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Mexico's Supreme Court Decriminalizes Abortion Nationwide

Abortion is legal in many countries, but it was a mixed bag in Mexico. Until yesterday, it was legal in 12 states and illegal in the other 20 states. Now due to a decision of the Mexican Supreme Court, it is legal in all 32 states.

So how does that affect U.S. politics? An abortion is de facto nearly impossible to obtain in Texas now. However, Texas has a 1,241-mile-long border with Mexico. San Antonio, TX, is a 3-hour drive from Nuevo Laredo. Austin is 4 hours from there. Corpus Christi is 2½ hours from Matamoros, Mexico. McAllen, TX, has a bridge right into Hidalgo, Mexico. Get the idea?

It won't take long for women in Texas to discover that abortions are available in Mexico. It also won't take long for Mexican doctors to set up shop along the border running abortion clinics, in some cases staffed by doctors who merely write prescriptions for abortion pills, presumably with minipharmacies right in the clinic to fill them. In addition, most costs are lower in Mexico than in the U.S., so Mexican doctors can charge less than U.S. doctors and still make a good living.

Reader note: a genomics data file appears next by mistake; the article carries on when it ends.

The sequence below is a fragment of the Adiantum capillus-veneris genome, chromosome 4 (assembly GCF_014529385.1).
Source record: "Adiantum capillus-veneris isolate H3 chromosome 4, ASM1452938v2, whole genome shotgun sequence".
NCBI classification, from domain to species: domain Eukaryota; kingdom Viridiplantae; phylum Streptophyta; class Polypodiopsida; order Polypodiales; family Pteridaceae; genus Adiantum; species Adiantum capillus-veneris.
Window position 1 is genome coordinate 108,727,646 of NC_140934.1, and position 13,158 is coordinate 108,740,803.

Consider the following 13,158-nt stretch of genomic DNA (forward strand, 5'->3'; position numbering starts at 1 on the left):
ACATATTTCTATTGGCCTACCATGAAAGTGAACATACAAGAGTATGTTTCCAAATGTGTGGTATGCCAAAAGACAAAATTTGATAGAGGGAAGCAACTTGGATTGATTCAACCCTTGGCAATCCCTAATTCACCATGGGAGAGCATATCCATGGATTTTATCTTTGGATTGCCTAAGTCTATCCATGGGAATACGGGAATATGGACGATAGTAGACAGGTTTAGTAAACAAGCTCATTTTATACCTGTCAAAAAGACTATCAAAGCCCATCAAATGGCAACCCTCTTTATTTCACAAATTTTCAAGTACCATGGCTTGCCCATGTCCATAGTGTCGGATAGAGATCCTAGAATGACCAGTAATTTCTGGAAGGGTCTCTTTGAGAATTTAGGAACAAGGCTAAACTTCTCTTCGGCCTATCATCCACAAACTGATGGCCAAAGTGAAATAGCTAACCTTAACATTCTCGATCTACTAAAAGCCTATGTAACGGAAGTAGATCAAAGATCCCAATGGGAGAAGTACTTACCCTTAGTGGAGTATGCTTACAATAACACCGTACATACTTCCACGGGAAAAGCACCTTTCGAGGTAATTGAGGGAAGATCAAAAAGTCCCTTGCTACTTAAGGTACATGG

Getting a Mexican abortion may become as popular as getting a Mexican divorce used to be, back when they were hard to get in the U.S. One of us, (V), remembers the first time he drove from California to Tijuana many years ago. The entire road on the Mexican side was almost wall-to-wall billboards with signs like:

There were dozens of giant billboards along the road. None of them were in Spanish. All of them had photos of smiling and friendly-looking Mexican lawyers. Could we get a repeat performance, only with doctors instead of lawyers this time? Maybe. (V)

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